Read: Isaiah 42:1-4; 49:1-6
Background Considerations Within Isaiah 40-55 many students of the book have seen a major theme develop around the idea of “the servant.” The term “servant” appears in this section with a good deal of intensity and consistency and differently than elsewhere in the book. Here the servant is often identified literally as Israel or a portion of Israel, but debates have raged about whether the title belongs to a person or the nation. Of some interest are the so-called “Servant Songs” found in Isaiah 42:1-5; 49:1-6; 50:4-9 and 52:13-53:12. Christians, of course, have argued that the servant here is no one less that Jesus, especially as depicted in Isaiah 53.
Is it possible that we have here, as elsewhere in the Old Testament, words and themes which carried redemptive significance for the people who first heard the prophet, as well as for later inspired writers in the New Testament, even if altered somewhat in application? Are we bound to an either/or scenario (either the Old Testament interpretation or the New Testament one) or shouldn’t we allow the possibility of a both/and approach which recognizes that the prophet was talking to real people in need of a word from God in their time, as well as the option that these words might find more or different or deeper meaning later? How might it be helpful for an ancient audience to leap out of their present with an announcement centuries ahead of its time? Is it also the case that new circumstances might demand new adaptations of familiar words? And what might it mean that New Testament writers read and interpreted their Bibles (the Greek Old Testament, for the most part) through the lens of the events of Jesus’ life and death?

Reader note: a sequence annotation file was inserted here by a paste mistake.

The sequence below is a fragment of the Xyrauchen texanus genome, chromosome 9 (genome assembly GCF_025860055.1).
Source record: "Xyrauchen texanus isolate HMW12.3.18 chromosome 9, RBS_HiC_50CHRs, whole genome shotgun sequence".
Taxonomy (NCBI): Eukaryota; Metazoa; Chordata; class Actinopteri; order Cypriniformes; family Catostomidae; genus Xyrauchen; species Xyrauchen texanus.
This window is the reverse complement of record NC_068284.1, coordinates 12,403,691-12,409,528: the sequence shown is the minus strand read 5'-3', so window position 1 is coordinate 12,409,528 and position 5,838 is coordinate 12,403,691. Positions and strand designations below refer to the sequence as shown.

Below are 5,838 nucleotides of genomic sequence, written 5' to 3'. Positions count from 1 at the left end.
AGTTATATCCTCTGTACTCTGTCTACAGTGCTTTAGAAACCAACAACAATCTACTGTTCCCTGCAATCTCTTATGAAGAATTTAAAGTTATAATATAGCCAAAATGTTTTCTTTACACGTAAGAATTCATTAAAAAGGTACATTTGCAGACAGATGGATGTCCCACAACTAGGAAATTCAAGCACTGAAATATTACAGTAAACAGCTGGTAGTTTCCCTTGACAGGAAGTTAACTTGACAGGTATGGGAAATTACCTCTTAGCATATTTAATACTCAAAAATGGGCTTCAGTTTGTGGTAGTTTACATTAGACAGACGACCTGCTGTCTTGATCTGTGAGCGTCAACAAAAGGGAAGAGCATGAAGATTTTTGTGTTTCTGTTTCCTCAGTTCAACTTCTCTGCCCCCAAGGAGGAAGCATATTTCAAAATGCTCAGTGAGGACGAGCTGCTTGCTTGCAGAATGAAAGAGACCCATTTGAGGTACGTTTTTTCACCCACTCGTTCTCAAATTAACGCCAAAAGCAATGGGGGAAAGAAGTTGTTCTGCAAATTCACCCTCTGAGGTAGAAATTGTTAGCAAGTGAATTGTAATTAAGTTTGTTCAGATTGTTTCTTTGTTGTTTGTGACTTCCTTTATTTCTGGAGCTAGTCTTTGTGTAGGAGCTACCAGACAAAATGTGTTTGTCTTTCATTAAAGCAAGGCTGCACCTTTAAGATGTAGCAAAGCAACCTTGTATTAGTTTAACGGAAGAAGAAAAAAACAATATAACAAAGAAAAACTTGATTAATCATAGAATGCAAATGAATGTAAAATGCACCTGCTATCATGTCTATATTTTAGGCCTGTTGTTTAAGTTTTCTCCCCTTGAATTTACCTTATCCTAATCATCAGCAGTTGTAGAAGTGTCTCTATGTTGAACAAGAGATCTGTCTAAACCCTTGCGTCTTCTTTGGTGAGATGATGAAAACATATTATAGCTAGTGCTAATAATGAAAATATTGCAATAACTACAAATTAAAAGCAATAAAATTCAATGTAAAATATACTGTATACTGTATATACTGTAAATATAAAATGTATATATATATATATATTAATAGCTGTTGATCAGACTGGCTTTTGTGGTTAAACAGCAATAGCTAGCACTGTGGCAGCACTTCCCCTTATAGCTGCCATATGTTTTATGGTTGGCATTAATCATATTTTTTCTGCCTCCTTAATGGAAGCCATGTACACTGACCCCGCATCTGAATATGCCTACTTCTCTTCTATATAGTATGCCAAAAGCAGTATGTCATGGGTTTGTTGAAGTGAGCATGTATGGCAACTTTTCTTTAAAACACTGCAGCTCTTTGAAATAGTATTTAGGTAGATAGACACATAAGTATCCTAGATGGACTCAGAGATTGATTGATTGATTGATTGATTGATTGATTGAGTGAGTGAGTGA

Prophetic interpretation and how we go about it plays a role here too. If the job description of prophets weights ministry toward predictions of the future, one would focus more attention on fulfillment down the road. But if prophets were primarily God’s spokespersons, as the original term for prophet suggests, we cannot escape the original impact on a real audience in real time and space. How much of the text of the “prophetic” books of the Bible is actually oriented to the future and how much to the present for the hearers? And how much grows from the past?
Relevant Biblical Passages
- Read quickly through Isaiah 40-55 again this week.
- Isaiah 42:1-4 – The first of the four “Servant Songs,” these verses capture with remarkable tenderness and warmth the gentle role of the servant who refuses to injure even a bent and bruised roadside reed. What are the characteristics of the servant as pictured here? What kind of leader would this be, in the mode of servant leadership? What would happen if Christians behaved like this in gentleness and persistence to ensure fairness and justice for those around us? Any other applications? Any other places in the Bible which develop the idea of service to others? How might a good Bible dictionary help us see the wider biblical picture about service?
- Isaiah 49:1-6 – The second “Servant Song” adds new dimensions to the picture of the servant in Isaiah 40-55. We now have a “Call Vision,” not entirely unlike that of Jeremiah in chapter 1. What role does the servant, identified as Israel (or a part of Israel?), play for Israel and among the nations?
- Isaiah 44:21-45:7 – While not one of the songs, this passage is one of several “Cyrus” passages in Isaiah 40-55: 41:2-4 and 25-29; 46:8-13. An overview of these sections demonstrates the common theme, spelled out in detail only in 44:21-45:7. The idea of Cyrus as a shepherd (leader of God’s people) and particularly a mashiach/messiah (anointed one) of God is truly amazing. The only foreigner to receive the title of anointed leader, Cyrus plays a significant role in delivering the captives from Babylon following his 539 conquest. We have what is called the “Cyrus Cylinder,” in the British Museum, which records Cyrus’ acts of conquest and return of peoples and their sacred objects and traditions to their homelands. While Judah is not mentioned, it was one of the many groups restored to their home and worship by this “messiah.”
Contributions to the study of Isaiah The dynamic treatment of the theme of servant and service adds to the book of Isaiah a truly important theme and model worthy of emulation.
Lessons for Life Orienting oneself to the service of others is surely one of the central pillars of the Bible and Christianity and should receive higher priority in the lives of those who focus primarily on personal salvation. What would that mean for how Christians are perceived and Christianity accepted?